The Electronic Fund Transfer Act, also known as Reg E, is a set of regulations adopted by the Federal Reserve board that requires financial institutions, including RBC Bank, to disclose certain terms, conditions and consumer rights that apply to electronic fund transfers made to or from personal accounts.
Typically, an “electronic fund transfer” includes all debit card transactions and any other transfer of funds that is initiated through an electronic terminal, computer, magnetic tape or telephone for the purpose of authorizing RBC Bank to debit or credit an account.
What You Need to Know About Reg E and Error Resolution
- What types of transactions are covered by Reg E?
- Examples of electronic fund transfers impacted by Reg E include:
- Online bill payments
- Visa Debit card transactions (i.e. ATM withdrawals and deposits or payments for purchases and services)
- Transactions originated by check or draft whereby the merchant elects to convert the check or draft to an electronic debit (e.g. "e-checks")
- Preauthorized recurring deposits and payments to or from your checking or savings accounts (i.e. insurance payments, dues and subscriptions and direct deposits of paychecks or government benefit checks).
Transfers not covered by Reg E legislation include:
- Preauthorized transfers between your accounts with RBC Bank.
- Transactions originated by a check or draft where the merchant processes the check or draft in its original format
- Transactions that are originated and processed to or from accounts that are used primarily for business or other non-personal purposes (i.e. charitable or religious organizations)
- What disclosures are RBC Bank required to provide?
- The disclosures required by Reg E are many and varied, but the most common examples focus on:
- Ways you can access your account for electronic transfers and how we offer you those options
- ATM transaction fees and receipts
- New or changing account terms as they relate to electronic transfers (i.e. limits on transfer frequency or amounts, increased fees, )
- Pre-authorized transfers
- Standard overdraft coverage for electronic transactions
One of the most important areas of concern covered by the regulation is transaction dispute or error resolution. In the event that you believe your account has been subject to an incorrect, unauthorized or unrecognized electronic transfer, there are specific steps that both you and RBC Bank need to make to resolve the potential dispute.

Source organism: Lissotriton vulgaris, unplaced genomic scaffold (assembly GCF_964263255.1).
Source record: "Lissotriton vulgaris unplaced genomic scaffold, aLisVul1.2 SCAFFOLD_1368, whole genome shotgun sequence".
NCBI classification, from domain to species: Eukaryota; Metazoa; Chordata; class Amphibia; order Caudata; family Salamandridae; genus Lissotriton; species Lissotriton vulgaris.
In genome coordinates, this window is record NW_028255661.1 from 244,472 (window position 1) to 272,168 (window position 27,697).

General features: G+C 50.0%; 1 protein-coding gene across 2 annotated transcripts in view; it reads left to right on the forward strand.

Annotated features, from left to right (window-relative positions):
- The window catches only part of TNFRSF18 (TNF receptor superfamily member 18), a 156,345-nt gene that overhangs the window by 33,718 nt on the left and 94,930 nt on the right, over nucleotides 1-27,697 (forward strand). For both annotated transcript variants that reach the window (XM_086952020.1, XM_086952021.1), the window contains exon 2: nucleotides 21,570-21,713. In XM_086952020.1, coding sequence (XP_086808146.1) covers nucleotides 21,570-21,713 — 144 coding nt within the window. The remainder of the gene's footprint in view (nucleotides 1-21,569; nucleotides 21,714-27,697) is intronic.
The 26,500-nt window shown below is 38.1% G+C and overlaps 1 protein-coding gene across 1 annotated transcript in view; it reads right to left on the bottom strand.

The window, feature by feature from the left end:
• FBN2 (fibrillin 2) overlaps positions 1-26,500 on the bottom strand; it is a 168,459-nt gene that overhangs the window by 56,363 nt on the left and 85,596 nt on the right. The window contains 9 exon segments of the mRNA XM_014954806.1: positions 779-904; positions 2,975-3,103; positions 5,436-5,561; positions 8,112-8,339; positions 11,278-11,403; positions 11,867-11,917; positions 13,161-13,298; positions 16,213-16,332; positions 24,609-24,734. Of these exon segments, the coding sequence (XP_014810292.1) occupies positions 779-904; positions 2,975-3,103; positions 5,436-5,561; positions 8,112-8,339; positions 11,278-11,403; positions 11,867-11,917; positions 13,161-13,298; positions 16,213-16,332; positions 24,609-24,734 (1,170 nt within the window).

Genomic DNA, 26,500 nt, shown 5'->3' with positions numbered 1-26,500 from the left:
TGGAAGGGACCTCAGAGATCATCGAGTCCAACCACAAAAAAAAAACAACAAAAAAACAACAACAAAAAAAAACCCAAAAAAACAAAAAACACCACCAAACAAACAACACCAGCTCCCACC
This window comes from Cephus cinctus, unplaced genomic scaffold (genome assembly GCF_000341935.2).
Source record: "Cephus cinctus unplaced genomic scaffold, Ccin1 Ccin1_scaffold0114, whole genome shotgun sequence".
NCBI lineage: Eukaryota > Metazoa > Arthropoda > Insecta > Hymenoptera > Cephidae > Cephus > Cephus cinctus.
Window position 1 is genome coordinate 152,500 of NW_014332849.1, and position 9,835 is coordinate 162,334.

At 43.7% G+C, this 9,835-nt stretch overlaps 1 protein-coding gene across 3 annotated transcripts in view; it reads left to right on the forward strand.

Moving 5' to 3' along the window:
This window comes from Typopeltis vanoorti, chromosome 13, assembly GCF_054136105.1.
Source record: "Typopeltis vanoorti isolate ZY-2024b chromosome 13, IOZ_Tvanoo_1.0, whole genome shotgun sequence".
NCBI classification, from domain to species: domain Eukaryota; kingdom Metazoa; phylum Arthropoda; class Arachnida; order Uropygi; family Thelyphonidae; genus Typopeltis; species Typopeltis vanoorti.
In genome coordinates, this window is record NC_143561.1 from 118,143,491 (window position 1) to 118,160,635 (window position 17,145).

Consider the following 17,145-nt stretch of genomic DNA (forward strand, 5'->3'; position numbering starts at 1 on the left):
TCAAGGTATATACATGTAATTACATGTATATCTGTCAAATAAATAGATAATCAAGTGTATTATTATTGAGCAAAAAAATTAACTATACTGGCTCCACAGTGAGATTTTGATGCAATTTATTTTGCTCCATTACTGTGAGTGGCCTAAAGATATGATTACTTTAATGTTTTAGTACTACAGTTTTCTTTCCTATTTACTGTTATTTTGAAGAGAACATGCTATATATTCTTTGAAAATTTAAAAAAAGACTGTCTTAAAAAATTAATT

Please review the FAQs regarding error resolution to ensure you know what to do if you need to dispute an electronic transfer.
- Have you noticed an error?
- Before you dispute a transaction consider the following:
And remember, transactions completed by someone you allowed to use your card and/or code are not considered unauthorized unless you notified the bank as to the removal of that permission.
- Did your spouse or significant or complete the transaction?
- Have you reviewed your documentation for the transaction to ensure you are not mistaken about the details?
- Have you contacted the merchant to try to verify the transactions or obtain additional information?
- Have you contacted the merchant to try to resolve and/or correct the transaction?
Frequently Asked Questions About Error Resolution for Disputed Transactions
- What does the term “error” mean and what types of transfers/inquiries are covered?
- With respect to Reg E, an "error" is typically defined as an electronic fund transfer transaction that a client identifies as wrong, missing or fraudulent. Examples of electronic transfers covered by this term include:
- An unauthorized electronic fund transfer
- An incorrect electronic fund transfer to or from your account
- The omission of an electronic fund transfer from your account statement
- A processing or accounting mistake RBC Bank made when processing your transfer request
- The receipt of an incorrect amount of money from an ATM
- An electronic fund transfer not properly identified and you do not recognize the transaction
- The consumer's request for documentation and/or for additional information/clarification concerning an electronic fund transfer, including a request the consumer makes to determine whether an error exists.
- What is not covered by the term “error”?
- A routine inquiry about your account balance
- A request for information for tax or other recordkeeping purposes
- A request for duplicate copies of documentation
- What are the most common reasons for disputing a transaction?
- The vast majority of errors reported in electronic funds transfers include the following:
- Fraudulent use of either your card or card number
- Cash not received or partial cash received
- Fees charged
- Duplicate transaction
- Incorrect dollar amount charged